The Junkers company had produced the standard three-engined G-31 passenger aeroplane, of which Major Berryman, their representative in Melbourne, had plans. The mining company calculated that two machines, each capable of carrying sections of the plant weighing up to 7,000 lb, would be required, and Guinea Airways agreed to buy a third machine as an auxiliary and standby, all three to be operated by Guinea Airways. Captain Mustar became aviation adviser to the dredging company.

To enable the machinery to be loaded and unloaded by cranes, a special cargo compartment was designed, first in model form. Into this model, models of the most difficult parts of the machinery were loaded. The most critical loads were the upper tumbler shafts for the dredges; these shafts weighed 7,000 lb. Tests with the models showed that it would be possible to carry them. Then the time factor had to be calculated.

The total weight of all plant and machinery was estimated at 2,400 short tons of 2,000 lb, and this was scheduled to be transported by air in twelve months at the rate of 200 short tons a month. These figures were compared with the estimate for a road. It was calculated that a road could be built in about two years at a cost of some £300,000, towards which the Government would contribute £50,000.

It was decided to order the aeroplanes. From that moment success or failure depended upon whether the machines could do in service the work which the plans and the models had shown to be possible. When the decision was made, neither the aeroplanes nor the plant and machinery were in existence. Each part of the involved project had to be planned and then built in different countries. The Junkers machines were built in Germany and each was powered by American engines - three 525 horse-power nine-cylinder radial air-cooled direct-drive Hornet motors giving a total of 1,575 horse-power.

LOADING MACHINERY THROUGH THE HATCHWAY in the fuselage of a Junkers G-31 monoplane

LOADING MACHINERY THROUGH THE HATCHWAY in the fuselage of a Junkers G-31 three-engined monoplane. The hatchway was 11 ft 10- in long and 5 feet wide. The hatch was concave and provided an additional foot of headroom. The cargo compartment was 24 feet long and 6 ft 5-in wide and 5 ft 9-in high. A side door enabled small sections of machinery to be loaded in the compartment.

One reason for selecting all-metal machines was that the dredging company did not have to go to the expense of building hangars that would be necessary for wooden aeroplanes. The standard payload of the G-31, allowing for a crew of two and petrol for three and a half hours’ flying time, was 5,800 lb. As the average flying time from Lae to the dredging area at Bulolo and back to Lae was only seventy-five minutes, it was possible to reduce the petrol and increase the payload to the maximum of 7,000 lb.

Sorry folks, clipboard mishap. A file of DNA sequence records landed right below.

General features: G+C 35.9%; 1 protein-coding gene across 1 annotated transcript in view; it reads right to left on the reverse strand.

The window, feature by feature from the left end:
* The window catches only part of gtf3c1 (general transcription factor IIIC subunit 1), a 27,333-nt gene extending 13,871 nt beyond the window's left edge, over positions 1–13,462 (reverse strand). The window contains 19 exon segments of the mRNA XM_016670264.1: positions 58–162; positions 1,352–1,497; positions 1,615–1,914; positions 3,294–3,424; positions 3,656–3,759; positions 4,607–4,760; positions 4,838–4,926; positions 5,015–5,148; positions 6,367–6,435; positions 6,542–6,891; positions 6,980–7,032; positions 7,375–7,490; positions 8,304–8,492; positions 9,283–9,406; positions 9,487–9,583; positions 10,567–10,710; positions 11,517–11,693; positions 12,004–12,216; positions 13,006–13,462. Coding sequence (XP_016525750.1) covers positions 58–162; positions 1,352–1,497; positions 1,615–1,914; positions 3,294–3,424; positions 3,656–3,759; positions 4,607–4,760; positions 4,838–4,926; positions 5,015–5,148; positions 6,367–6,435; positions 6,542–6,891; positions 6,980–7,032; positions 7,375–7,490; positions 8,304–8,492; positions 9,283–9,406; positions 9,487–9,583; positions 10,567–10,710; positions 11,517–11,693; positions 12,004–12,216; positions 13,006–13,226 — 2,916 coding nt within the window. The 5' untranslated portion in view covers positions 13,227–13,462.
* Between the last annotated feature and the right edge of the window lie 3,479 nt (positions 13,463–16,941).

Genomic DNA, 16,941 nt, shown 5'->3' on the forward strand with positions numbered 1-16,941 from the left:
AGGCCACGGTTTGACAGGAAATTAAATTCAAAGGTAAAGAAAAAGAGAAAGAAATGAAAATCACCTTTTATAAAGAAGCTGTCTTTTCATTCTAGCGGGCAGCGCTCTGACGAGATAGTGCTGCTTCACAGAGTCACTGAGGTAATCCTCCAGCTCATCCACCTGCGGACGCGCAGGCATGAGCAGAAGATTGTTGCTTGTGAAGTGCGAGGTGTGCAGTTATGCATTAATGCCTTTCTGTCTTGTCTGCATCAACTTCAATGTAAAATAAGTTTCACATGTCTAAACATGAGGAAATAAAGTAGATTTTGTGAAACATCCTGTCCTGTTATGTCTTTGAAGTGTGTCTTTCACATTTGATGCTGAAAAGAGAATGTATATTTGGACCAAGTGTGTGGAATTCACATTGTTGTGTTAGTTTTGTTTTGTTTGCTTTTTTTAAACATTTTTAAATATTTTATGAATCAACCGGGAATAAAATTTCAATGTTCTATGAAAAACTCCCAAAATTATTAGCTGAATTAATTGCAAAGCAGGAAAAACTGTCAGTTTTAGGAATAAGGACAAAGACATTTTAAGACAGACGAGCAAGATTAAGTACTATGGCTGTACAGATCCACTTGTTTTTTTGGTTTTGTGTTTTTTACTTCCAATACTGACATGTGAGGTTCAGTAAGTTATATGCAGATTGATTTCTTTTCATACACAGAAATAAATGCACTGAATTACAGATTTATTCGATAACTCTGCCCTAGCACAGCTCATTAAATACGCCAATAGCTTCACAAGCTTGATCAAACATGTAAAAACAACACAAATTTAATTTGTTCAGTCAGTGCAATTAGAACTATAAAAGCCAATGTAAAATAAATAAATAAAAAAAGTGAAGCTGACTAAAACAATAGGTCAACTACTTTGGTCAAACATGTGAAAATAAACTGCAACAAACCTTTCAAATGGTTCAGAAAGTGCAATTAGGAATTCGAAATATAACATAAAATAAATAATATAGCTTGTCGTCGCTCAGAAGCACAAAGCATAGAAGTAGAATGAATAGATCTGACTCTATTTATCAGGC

There was sufficient power to sustain the machine in flight by two of the three engines. During test flights the aeroplanes, at altitudes up to 3,000 feet, climbed at the rate of 200 feet a minute on two engines and under full load.

This margin of power was an insurance against forced landings and loss of life, material and time. Also, it was essential to have power for rapid climbing in a country of high mountains and much cloud. In ordinary conditions the aeroplane reached 7,000 feet in thirty-five minutes on three-quarters throttle. The average height attained in the region of the mountains was 6,000 feet. The useful ceiling of the machine was about 12,000 feet.

Another reason for the selection of the type of aircraft was that the low-wing monoplane construction enabled heavy weights to be loaded over the centre of gravity of the machine by a crane. The centre of gravity was located almost directly under the hatchway and about six feet from the front of the cargo compartment. The hatchway was 11 ft 10-in long and 5 feet wide; the hatch was concave and provided an additional foot of headroom below it, the cargo compartment being 24 feet long, 6 ft 5-in wide and 5 ft 9-in high.

Jungle Cleared for Aerodrome

The interior was clear of obstructions except for the necessary stays. The stays, which reduced the width of the floor to 2 ft 7-in, angled back to meet the sides of the compartment at their junction with the roof.

A side door was placed near the rear to enable small sections of machinery to be loaded and to afford entry to the cabin.

Part of the machinery was built in Australia and part in the United States. The parts were made in sections and each section was numbered to facilitate assembly on the dredging site in the interior of New Guinea.

Meanwhile, work was begun at Lae and at Bulolo to prepare for the aircraft and the machinery. A wharf was built at Lae and it was linked with the existing aerodrome by a railway three-quarters of a mile long. The aerodrome was lengthened and improved ready for the heavy machines and the heavy loads of machinery. Inland, on the Bulolo site, jungle and trees - some of the trees were four feet in diameter - were cut down to make a landing ground 4,000 feet long and 1,500 feet wide, and the trees were cleared from the end boundaries for a distance of 500 yards.

Vessels anchored off Lae, and their cargo was carried by lighters to the wharf, where a 10-tons locomotive crane landed them and transferred them to the aerodrome, three-quarters of a mile away by rail. By the beginning of 1931 the first aeroplane arrived by ship at Lae and was assembled. The second machine followed, and then the third.